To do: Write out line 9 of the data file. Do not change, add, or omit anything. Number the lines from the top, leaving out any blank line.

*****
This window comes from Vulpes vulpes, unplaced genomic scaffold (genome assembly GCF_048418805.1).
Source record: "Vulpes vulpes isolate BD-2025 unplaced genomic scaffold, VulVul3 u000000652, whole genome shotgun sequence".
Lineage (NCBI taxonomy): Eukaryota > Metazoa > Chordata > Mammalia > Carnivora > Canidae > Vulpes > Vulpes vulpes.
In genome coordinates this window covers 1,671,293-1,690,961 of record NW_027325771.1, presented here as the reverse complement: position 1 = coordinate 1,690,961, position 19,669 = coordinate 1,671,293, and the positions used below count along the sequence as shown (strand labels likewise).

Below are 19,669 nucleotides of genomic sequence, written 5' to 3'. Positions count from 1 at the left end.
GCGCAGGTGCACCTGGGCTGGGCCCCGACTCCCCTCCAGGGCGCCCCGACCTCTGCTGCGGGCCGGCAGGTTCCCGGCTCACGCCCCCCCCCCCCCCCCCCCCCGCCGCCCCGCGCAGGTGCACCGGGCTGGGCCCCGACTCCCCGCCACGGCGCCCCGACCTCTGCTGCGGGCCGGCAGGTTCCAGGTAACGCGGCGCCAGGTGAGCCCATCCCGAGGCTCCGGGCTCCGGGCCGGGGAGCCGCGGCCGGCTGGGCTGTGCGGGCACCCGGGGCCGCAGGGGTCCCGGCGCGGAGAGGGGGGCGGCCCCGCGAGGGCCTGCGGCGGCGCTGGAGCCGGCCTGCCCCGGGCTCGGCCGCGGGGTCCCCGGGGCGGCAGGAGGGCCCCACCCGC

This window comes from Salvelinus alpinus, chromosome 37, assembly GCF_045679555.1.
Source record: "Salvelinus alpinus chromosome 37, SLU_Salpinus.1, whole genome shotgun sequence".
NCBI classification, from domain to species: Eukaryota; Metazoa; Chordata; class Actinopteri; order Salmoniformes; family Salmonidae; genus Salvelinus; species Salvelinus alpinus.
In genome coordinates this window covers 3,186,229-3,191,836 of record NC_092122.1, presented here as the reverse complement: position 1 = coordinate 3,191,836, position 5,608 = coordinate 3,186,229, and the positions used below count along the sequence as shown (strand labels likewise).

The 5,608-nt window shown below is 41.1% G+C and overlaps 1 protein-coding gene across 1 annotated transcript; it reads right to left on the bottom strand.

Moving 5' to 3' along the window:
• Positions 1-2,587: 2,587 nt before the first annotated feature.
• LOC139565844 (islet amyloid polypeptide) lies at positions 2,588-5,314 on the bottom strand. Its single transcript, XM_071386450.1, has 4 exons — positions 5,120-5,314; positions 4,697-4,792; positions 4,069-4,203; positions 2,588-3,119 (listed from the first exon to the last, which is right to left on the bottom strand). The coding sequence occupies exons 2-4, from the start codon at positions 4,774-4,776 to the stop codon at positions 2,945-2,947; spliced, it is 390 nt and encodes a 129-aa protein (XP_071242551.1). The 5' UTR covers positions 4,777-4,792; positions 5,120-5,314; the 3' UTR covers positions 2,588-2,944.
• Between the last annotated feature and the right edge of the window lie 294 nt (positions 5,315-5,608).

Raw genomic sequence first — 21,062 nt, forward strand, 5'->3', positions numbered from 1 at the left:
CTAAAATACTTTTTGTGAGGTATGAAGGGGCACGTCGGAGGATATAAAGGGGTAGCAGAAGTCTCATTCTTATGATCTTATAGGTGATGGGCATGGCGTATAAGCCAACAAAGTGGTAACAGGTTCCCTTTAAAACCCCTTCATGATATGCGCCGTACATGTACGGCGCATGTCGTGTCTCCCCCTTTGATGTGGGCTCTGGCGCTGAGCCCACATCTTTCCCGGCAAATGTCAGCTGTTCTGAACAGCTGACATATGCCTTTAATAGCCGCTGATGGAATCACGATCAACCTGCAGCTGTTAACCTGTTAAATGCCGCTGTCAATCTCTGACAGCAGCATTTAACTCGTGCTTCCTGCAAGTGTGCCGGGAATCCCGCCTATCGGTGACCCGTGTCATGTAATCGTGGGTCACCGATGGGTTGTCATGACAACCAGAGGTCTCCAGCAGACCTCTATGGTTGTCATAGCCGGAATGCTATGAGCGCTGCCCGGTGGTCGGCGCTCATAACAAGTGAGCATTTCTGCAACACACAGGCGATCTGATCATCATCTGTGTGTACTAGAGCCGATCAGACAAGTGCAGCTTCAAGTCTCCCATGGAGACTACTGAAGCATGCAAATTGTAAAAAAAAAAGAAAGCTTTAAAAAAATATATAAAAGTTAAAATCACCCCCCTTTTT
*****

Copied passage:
NCBI classification, from domain to species: Eukaryota; Metazoa; Chordata; class Actinopteri; order Salmoniformes; family Salmonidae; genus Salvelinus; species Salvelinus alpinus.